The only one of the four trips for which there was no question about dates was a trip to events in Paris and Rome last spring. The two events, between April 3 and April 11, bridged a weekend; the race took place in Paris on April 8, during the free weekend between the two events, Matt Jones said.
“Our travel policy allows staff on business travel to participate in personal activities at their own expense as long as they do not conflict with business purposes or cost the organization,” Matt Jones said in an email.
He said the CEO confers with meeting planners and media outlets during these trips. “These sales and media missions have a specific purpose tied to our strategic plan and annual performance metrics,” Matt Jones said in the email. “The missions are planned well in advance based on market demands … .”
But the arrangement poses a potential problem in the eyes of some officials.
“These are concerning to me, but if these trips are the way he presents it, then he pays all of his expenses to stay over,” said Dallas City Council member Jennifer Gates, one of two council members on the 55-member board of VisitDallas.
Gates, who is supportive of VisitDallas, said the appearance of the bureau’s CEO running races while on city business — even if Jones is paying for that leg of the trip — “is not good.”
Council member Scott Griggs, who has been critical of VisitDallas in the past, expressed similar reservations.
“There are many races available closer to Dallas and it looks like he is leveraging his position to further his career at a triathlete by running these races in these exotic locations,” Griggs said.
Jones describes himself in a magazine profile as an “avid endurance sports athlete.”
“I’ve completed 25 triathlons around the world and 17 full Ironman races and qualified for the Ironman World Championships in Kona in 2015,” Jones told a hospitality industry publication in 2017.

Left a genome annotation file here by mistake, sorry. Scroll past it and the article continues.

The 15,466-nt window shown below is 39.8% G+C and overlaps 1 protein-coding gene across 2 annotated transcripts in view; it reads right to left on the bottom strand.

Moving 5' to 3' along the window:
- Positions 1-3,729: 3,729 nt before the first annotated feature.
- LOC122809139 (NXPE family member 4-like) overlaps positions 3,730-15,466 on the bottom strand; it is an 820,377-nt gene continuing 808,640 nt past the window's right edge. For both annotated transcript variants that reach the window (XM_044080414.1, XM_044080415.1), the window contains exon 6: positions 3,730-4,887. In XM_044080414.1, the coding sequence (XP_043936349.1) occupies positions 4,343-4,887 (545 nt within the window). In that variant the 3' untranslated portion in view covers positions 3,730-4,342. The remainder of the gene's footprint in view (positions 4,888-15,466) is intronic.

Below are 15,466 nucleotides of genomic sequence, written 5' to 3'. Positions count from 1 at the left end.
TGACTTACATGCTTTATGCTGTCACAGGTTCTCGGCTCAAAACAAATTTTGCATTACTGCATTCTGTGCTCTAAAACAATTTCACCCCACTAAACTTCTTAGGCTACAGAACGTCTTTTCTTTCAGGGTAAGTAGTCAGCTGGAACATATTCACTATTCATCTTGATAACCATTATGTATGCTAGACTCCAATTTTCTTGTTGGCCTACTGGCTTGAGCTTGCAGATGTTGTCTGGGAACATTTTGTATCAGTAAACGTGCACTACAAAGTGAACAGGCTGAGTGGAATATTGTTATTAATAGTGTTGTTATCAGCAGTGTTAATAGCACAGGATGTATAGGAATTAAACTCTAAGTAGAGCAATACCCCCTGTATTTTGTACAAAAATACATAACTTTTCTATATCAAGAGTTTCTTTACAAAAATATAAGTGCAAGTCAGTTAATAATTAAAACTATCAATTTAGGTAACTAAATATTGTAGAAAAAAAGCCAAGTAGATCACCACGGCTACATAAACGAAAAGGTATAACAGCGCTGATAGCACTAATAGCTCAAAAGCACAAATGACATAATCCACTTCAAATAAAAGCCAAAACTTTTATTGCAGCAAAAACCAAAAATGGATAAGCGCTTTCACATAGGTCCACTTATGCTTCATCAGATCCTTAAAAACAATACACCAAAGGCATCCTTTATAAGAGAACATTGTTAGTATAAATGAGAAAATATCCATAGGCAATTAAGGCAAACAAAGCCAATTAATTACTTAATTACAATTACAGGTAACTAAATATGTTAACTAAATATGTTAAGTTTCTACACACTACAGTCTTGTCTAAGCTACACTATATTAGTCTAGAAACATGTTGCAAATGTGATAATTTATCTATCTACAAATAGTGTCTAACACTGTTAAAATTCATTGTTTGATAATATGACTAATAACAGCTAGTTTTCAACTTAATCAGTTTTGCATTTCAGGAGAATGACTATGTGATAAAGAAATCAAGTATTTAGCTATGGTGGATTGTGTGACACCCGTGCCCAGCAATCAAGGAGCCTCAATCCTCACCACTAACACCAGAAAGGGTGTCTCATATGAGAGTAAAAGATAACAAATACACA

VisitDallas receives $30 million a year in public money, much of it generated through the city’s hotel tax.
Several members of the Dallas City Council want to do away with VisitDallas, after an audit released in early January found that the bureau had been operating with almost total independence, with no monitoring of its financial reports or even annual reviews of its tax filings. In addition, the audit found that VisitDallas provided murky data on hotel occupancy and other key measures of its performance.
Jones was found to have used VisitDallas money without accountability, purchasing $7,000 in what he said were gifts while failing to detail the spending. Jones was also found to have exceeded per diem limits on travel expenses.
In February the agency agreed to pay a third party to address some of the audit issues, although VisitDallas will remain under the oversight of the two same city departments, Convention and Operation Services and the Office of Economic Development, that allowed the abuses found in the audit.
Jones’ contract runs through 2020.
“It could very well be that this is coincidental, or he’s in a place that is having a race and he decides to enter,” said Dallas City Council member Rick Callahan, who served on the board of the agency in the ‘90s, before Jones arrived in 2003.
The records show that in the five years between December 2013 and December 2018, the convention bureau has spent about $395,600 – or about $80,000 per year average — on Jones’ travel, including $303,886 on airfare.
Steve Miller can be reached at [email protected].